Inventing Sex / Peg Robarchek


In stock

poems by

Peg Robarchek

ISBN: 978-1-59948-496-9, ~80 pages, $14

Projected Release date: March 17, 2015


PRobarchek_b&w1Peg Robarchek lives in Charlotte, North Carolina and while this is her first book of poetry, she has been in publishing for many years. Her most recent novel, In the Territory of Lies, was co-authored with Lois Stickell and is available on Her first children’s book, Bean Is Born, was published in 2013. She has written more than 25 novels that have been published in more than 10 languages, as well as numerous works of non-fiction. Print and online journals that have published Peg’s poetry include Kentucky Review, Kakalak 2014 and 2007, Blast Furnace, and First Literary Review East.

A former daily newspaper editor and reporter in North Carolina, Nebraska and Florida, Peg is a graduate of Florida State University. She has taught fiction writing for both Queens University and Central Piedmont Community College. You can connect with Peg on Twitter @coachpegr, on and on Goodreads.

In her sultry Inventing Sex, Peg Robarchek reinvents the lexicon of those first lurches into the carnal and wholly exhilarating awakening of the flesh. Often she takes on the subject directly, boldly and with inimitable wit; but she also has a deft touch with those peripheral, deflected moments when the flesh abides in that sliver of distance, albeit a gulf, between desire and the realization of it – as in “July” where “Dark swallows the moon, / fills in pinpricks / where the universe strains / to blink through.” This is an absorbing volume of poems.

Joseph Bathanti
North Carolina Poet Laureate 2012-2014


At the outset of this collection, Peg Robarchek introduces God’s feminine companion, Sophia, the Spirit of Wisdom, who helps set everything in motion at the point of creation. They celebrate with the first dance, a tango, precursor to the inventing of sex. Robarchek explores this invention, the way women learn about it and respond to it. She reflects on the hurt, joy, love, lust and awkwardness in relationships with humor, sensitivity and candor. She touches on everything from abuse and disappointment to the romantic “when all the togetherness leaves you feeling/alone in the world.” These poems take the reader through various encounters from bars to coffee houses, meet-ups, breakups, marriage and divorce. In the end “…at the Intersection of Him and Her,” we “…rush into the thrill of knowing/anything can happen.” This book is ultimately a fun read. Read this collection and enjoy it as much as I did.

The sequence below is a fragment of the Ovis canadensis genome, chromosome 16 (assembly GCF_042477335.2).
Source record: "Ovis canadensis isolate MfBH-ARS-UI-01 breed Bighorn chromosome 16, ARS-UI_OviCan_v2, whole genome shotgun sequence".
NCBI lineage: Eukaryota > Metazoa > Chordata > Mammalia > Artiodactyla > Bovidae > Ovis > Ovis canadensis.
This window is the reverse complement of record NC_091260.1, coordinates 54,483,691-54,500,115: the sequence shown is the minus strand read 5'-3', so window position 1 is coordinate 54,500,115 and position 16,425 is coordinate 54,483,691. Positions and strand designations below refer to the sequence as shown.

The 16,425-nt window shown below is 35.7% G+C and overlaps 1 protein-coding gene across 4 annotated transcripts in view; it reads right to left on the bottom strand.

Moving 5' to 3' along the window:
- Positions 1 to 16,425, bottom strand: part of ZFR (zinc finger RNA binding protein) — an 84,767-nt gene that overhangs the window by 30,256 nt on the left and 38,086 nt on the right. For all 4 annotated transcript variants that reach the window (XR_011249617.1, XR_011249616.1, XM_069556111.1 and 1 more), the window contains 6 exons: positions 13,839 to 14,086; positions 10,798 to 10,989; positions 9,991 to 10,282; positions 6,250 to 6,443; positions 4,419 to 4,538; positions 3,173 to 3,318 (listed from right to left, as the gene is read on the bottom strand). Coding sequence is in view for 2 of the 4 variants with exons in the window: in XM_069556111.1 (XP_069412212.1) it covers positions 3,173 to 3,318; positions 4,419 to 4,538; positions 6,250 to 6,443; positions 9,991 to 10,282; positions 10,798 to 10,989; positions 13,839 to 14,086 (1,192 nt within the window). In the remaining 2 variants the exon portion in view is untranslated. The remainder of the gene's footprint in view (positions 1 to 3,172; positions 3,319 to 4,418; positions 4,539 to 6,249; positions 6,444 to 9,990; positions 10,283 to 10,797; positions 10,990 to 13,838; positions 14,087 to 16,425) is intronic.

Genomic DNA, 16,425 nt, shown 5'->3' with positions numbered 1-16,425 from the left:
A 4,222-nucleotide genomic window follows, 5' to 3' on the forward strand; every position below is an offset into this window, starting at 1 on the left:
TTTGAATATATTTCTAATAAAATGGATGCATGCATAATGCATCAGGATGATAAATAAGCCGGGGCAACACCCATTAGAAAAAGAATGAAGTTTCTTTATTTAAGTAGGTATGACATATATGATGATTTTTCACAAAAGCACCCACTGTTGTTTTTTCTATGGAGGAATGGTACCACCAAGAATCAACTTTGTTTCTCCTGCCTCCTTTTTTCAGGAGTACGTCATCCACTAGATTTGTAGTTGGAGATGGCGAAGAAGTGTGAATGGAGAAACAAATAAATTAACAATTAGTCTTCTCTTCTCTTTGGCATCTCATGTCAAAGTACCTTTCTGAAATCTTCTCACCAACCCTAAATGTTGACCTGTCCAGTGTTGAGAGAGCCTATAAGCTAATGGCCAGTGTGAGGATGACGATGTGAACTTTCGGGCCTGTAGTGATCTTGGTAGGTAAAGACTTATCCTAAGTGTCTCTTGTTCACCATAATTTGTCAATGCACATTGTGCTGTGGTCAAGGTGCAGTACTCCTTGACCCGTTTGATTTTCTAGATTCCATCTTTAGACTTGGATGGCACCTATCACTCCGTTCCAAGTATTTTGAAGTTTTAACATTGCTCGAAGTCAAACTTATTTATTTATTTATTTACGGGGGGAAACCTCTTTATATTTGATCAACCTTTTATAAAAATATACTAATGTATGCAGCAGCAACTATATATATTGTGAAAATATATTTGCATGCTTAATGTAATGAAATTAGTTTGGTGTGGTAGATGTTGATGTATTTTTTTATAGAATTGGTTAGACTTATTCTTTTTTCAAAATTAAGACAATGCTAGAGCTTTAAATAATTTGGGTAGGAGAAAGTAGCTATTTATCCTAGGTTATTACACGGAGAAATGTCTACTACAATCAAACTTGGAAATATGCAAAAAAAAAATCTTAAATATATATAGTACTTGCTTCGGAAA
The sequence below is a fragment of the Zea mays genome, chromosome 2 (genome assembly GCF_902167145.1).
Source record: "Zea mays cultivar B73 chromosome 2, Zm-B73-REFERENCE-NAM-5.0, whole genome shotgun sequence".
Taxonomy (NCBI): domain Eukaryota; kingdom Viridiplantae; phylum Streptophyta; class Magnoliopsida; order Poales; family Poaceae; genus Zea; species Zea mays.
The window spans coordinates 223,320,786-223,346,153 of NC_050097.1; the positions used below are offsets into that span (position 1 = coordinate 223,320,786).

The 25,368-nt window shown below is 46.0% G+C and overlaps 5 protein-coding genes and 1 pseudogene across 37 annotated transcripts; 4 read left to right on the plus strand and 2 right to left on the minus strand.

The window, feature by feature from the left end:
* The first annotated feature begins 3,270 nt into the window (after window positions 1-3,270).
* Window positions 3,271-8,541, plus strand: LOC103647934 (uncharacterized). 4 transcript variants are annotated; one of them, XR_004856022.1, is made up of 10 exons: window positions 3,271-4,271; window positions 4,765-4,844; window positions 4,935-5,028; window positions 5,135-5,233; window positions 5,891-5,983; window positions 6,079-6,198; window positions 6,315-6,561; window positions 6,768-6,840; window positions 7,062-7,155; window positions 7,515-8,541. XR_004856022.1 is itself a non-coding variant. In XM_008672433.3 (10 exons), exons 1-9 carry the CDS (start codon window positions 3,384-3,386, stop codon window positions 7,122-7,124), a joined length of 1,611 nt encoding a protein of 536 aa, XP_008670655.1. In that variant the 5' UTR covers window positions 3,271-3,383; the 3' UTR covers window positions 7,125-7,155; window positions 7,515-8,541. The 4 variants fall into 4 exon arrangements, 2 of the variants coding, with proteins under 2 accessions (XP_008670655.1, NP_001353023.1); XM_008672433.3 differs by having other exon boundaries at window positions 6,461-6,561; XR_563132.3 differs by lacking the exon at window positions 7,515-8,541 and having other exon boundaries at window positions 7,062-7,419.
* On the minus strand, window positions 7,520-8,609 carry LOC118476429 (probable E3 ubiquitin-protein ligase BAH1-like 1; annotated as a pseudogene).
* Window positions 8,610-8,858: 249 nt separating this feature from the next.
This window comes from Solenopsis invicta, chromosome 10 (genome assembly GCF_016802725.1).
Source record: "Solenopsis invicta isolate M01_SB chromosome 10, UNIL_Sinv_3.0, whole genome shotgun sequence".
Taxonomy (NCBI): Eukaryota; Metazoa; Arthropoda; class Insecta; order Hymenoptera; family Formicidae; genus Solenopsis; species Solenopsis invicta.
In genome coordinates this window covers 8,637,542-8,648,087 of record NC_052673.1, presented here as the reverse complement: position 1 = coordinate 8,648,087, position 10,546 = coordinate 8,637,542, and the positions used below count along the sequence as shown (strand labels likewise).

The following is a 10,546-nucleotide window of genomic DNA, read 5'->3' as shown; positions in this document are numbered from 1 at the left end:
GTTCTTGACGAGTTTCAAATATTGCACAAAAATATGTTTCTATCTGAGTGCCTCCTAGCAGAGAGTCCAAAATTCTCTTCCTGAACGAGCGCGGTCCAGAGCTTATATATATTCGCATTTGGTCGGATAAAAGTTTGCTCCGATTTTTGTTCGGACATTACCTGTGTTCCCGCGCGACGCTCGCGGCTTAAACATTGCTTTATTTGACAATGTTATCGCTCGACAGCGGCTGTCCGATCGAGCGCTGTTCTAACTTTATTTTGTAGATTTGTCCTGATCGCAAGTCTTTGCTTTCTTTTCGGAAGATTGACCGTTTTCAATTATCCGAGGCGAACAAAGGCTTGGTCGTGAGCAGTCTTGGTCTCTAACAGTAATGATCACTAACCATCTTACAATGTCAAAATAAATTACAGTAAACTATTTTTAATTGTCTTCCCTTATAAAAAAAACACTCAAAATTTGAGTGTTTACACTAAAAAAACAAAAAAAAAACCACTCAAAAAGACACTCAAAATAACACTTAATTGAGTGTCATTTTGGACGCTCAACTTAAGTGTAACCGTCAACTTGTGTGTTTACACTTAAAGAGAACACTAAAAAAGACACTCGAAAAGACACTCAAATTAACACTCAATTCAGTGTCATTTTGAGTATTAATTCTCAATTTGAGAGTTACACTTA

Jonathan K. Rice
Iodine Poetry Journal

Sophia I: Little-Known Fact

I was there when he set the heavens in place…and when he marked out the foundations of the earth. Then I was the craftsman at his side…
~ Proverbs 8:27, 30


On the eighth day, God created
the tango.

Picture it:

on the novelty
of our new creation, we celebrated.
Seeing me with new eyes, he
drew me close.

No reason
to deny it: we strutted our stuff
for our man and woman, dancing
under new-strung stars, teaching
them the moves, how
to make fire.

by music and rhythm, we slipped away.
Left them, round-eyed and naive, under the tree
with, yes, the python, gleaming black
in the moonlight, eyes bottomless
as its soul.


Imagine making love


without touch
to shoulder the weight.

Locking eyes instead,
prowling for places where the pain
of staying with it is a naked,
groaning thing.

The length of you, shadow
and heat; and me, arching
blind and high
to meet your pulse,
feel the soft huff
of your breath.


The Story of Men Touching Her Face


The first one:
Thumb and forefinger
lock her jaw, not so hard
it bruises,
just a reminder
bones break.

The next one:
Her mouth belongs
to him: his to kiss, his
to force down
onto his sex,
his to silence.

Another one:
He reaches out
to thumb cabernet
from her lip;
she flinches, a story
he can never unsee.

And this one:
He teases the twig
from her hair, cups
her face with his fingertips,
unaware this is the moment
everything changes.

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